Apart from variation in size (ranges given below), the most significant variation in male flavostriata is in the presence or absence of pale markings on the postclypeus and terminal abdominal segments. The holotype has no pale marks on the postclypeus, but many other males examined have such marks at the posterior corners, ranging from small to tiny; although they are not mentioned by Lieftinck, these marks are present on the holotype and one of the paratypes of coomansi, but not on a male from the same location not included in the type series. Laidlaw mentions that the “youngest of the three males has a whitish, diamond-shaped spot on the dorsum of segment 10”, this male was not available for study, but many males have a pale blue mark on the dorsum of S9, one male from Annah Rais has a tiny blue mark centrally on the dorsum of S10, as well as much larger S9 mark than is typical. The S9 mark is typically diamond-shaped (fig. 48), but sometimes triangular or teardrop-shaped. In a few individuals it is completely absent, most of these also have rather faded antehumeral markings; it appears that the S9 mark may be a feature of immature males, vanishing with advancing age. Most males examined have a fine pale line centrally along the dorsum of S6-9, terminating on S9 at the apex of the dorsal marking when it is present. The pale marking on the basal half of the labrum is somewhat reduced and faded in two males examined.
Females exhibit some variation in the form of the hind margin and upper parts of the lateral margins of the pronotal posterior lobe, with the allotype of coomansi (fig. 23) representing one extreme of development (also seen in some females from Sarawak), and the female illustrated in figs 11, 16 and 22 the other extreme, with the upper lateral parts of the lobe reduced and produced backwards as sharp spurs. There is also some variation in the development of the anterior lobe processes. Females also vary in the presence or absence of small blue marks on the posterior corners of the postclypeus. There is typically a subapical dorsal bluish green transverse band on S8, but in some specimens this is reduced to a pair of small marks dorso-laterally and in others the band is narrowly and irregularly interrupted dorsally; it appears likely that this marking fades with age as in the male. In two females there are pair of tiny blue subapical dorsal spots on S9.
Measurements.― ♂: abdomen without appendages 31-37 mm, Hw 19-22.5 mm; ♀: abdomen without cerci or ovipositor 30.5-34.5 mm, Hw 20.5-23.5 mm.
Both sexes of flavostriata are readily separated from all other known species by the characters given in the keys. In particular males differ from the other known species in the form of terminal appendages, females differ in the form of the anterior and posterior pronotal lobes. Distribution and habitat.― Sarawak west of the Lupar river (Kuching and Samarahan divisions) and Gunung Poteng in NW Kalimantan (fig. 69). It is encountered with some regularity in a variety of high gradient forest habitats at Kubah National Park near Kuching, including at sections of drain with a trickle of water beside the tarmac road on Gunung Serapi, and at other locations in west Sarawak, including some in highly disturbed forest (e.g. at Annah Rais near the Kalimantan border). However its range does appear to be rather limited, and it is vulnerable to deforestation of its hillside habitats. It occurs from near sea level up to at least 600 m.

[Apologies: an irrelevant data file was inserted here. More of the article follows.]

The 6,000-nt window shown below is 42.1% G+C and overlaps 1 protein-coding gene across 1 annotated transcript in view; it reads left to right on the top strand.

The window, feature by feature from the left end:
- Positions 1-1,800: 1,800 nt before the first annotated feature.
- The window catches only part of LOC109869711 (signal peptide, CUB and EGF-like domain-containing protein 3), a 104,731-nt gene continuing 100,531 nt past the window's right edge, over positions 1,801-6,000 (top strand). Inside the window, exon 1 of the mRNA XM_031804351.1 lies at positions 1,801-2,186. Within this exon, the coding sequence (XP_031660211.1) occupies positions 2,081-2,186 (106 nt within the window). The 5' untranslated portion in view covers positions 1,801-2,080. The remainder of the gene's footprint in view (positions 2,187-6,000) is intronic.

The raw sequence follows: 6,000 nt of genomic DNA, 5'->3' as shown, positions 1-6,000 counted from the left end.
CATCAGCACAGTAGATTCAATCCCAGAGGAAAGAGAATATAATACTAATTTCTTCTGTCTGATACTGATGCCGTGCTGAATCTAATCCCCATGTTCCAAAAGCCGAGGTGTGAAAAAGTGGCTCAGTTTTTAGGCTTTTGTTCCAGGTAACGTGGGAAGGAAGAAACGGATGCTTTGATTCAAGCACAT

Coeliccia kenyah spec. nov.
Type material.― Holotype ♂ (SAR06_PCD30), Malaysian Borneo, Sarawak: Miri, division, foot of Mt. Dulit, steep tributary to Sungei Long Aton, 31.iii.2006, RAD.― Paratypes (13 ♂, 2 ♀, all from Sarawak): 1 ♂ (SAR07_8_PCD319), Bintulu division, Tubau area, high gradient trickle in disturbed forest, 19.x.2008, RAD; 1 ♂ (SAR06_PCD31), same data as holotype; 1 ♂ (SAR06_PCD50), lower slopes of Mt. Dulit, ca. 300m, small steep stream, 1.iv.2006, GTR; 1 ♀ (SAR07_8_PCD270), same area, stream at 750-800 m, 27.viii.2008, RAD; 3 ♂ (SAR06_PCD35-37), 1 ♀ (SAR06_PCD38), Loagan Bunut National Park, small high gradient stream, 3.iv.2006, RAD; 1 ♂ (SAR07_8_PCD25), between km 40 and 50 on Samling Timber Company Feeder road, small high gradient tributary to Sungai Suan, 11.xii.2007, RAD; 4 ♂ (SAR07_8_PCD18-21) same data, GTR; 2 ♂ (SAR07_8_PCD56-57), North Tinjar area, small high gradient hillside stream, 21.xii.2007, RAD. All in disturbed mixed dipterocarp forest. Holotype and one female paratype to be deposited in RMNH, remaining paratypes to be deposited in BMNH, and in coll. Dow.
Etymology.― Kenyah, a noun in apposition; named for the Kenyah people, who inhabit the Tinjar valley in the shadow of Mt. Dulit, where the first specimens of this species were collected.
Description.― Holotype male.
Head.― Labium pale yellow, except for black hooks of the labial palps. Mandible bases with upper 3/4 pale blue, remainder black, genae entirely pale blue. Labrum blue on basal 1/2 (sides) to 2/3 (middle), black to front, with this extending centrally into blue area in a short “V”-shape. Anteclypeus pale blue, postclypeus shining black. Frons and vertex entirely matt black except for a pale greenish mark extending from the lateral ocellus behind the antenna base, widening until just before the level of the antenna, then tapering, just reaching the margin of the eye. Rear of head and occiput entirely black with small transversely elongated yellowish postocular spots, widely separated from each other and the margin of the eye. Antennae matt black except for narrow pale ring at extreme top of scape and base of pedicel, and a brown area at top of pedicel.